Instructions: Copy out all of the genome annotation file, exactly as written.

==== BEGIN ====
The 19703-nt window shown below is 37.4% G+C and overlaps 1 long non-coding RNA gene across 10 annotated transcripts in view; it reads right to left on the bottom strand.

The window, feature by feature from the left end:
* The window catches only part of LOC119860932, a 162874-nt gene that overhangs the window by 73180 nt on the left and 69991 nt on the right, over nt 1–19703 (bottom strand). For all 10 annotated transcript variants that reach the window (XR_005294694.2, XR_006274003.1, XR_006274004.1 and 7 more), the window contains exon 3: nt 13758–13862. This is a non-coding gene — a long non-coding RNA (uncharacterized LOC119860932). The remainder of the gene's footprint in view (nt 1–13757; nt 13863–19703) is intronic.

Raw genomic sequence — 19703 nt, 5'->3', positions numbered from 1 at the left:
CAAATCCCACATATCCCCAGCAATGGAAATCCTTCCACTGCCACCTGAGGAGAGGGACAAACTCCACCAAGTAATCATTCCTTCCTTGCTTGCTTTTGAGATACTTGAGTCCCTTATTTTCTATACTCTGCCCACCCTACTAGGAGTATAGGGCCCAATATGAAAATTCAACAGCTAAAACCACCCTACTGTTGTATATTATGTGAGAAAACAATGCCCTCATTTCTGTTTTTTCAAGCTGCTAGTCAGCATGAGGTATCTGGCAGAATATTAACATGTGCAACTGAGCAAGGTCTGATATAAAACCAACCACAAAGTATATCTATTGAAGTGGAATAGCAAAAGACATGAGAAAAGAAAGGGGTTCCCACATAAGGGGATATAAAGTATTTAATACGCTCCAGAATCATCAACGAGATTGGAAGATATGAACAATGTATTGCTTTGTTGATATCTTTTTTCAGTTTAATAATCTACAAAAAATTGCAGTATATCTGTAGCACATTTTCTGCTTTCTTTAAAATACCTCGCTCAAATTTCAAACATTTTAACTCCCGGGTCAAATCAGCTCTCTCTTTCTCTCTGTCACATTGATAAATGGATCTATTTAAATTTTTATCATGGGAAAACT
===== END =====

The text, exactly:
The 19703-nt window shown below is 37.4% G+C and overlaps 1 long non-coding RNA gene across 10 annotated transcripts in view; it reads right to left on the bottom strand.

The window, feature by feature from the left end:
* The window catches only part of LOC119860932, a 162874-nt gene that overhangs the window by 73180 nt on the left and 69991 nt on the right, over nt 1–19703 (bottom strand). For all 10 annotated transcript variants that reach the window (XR_005294694.2, XR_006274003.1, XR_006274004.1 and 7 more), the window contains exon 3: nt 13758–13862. This is a non-coding gene — a long non-coding RNA (uncharacterized LOC119860932). The remainder of the gene's footprint in view (nt 1–13757; nt 13863–19703) is intronic.

Raw genomic sequence — 19703 nt, 5'->3', positions numbered from 1 at the left:
CAAATCCCACATATCCCCAGCAATGGAAATCCTTCCACTGCCACCTGAGGAGAGGGACAAACTCCACCAAGTAATCATTCCTTCCTTGCTTGCTTTTGAGATACTTGAGTCCCTTATTTTCTATACTCTGCCCACCCTACTAGGAGTATAGGGCCCAATATGAAAATTCAACAGCTAAAACCACCCTACTGTTGTATATTATGTGAGAAAACAATGCCCTCATTTCTGTTTTTTCAAGCTGCTAGTCAGCATGAGGTATCTGGCAGAATATTAACATGTGCAACTGAGCAAGGTCTGATATAAAACCAACCACAAAGTATATCTATTGAAGTGGAATAGCAAAAGACATGAGAAAAGAAAGGGGTTCCCACATAAGGGGATATAAAGTATTTAATACGCTCCAGAATCATCAACGAGATTGGAAGATATGAACAATGTATTGCTTTGTTGATATCTTTTTTCAGTTTAATAATCTACAAAAAATTGCAGTATATCTGTAGCACATTTTCTGCTTTCTTTAAAATACCTCGCTCAAATTTCAAACATTTTAACTCCCGGGTCAAATCAGCTCTCTCTTTCTCTCTGTCACATTGATAAATGGATCTATTTAAATTTTTATCATGGGAAAACT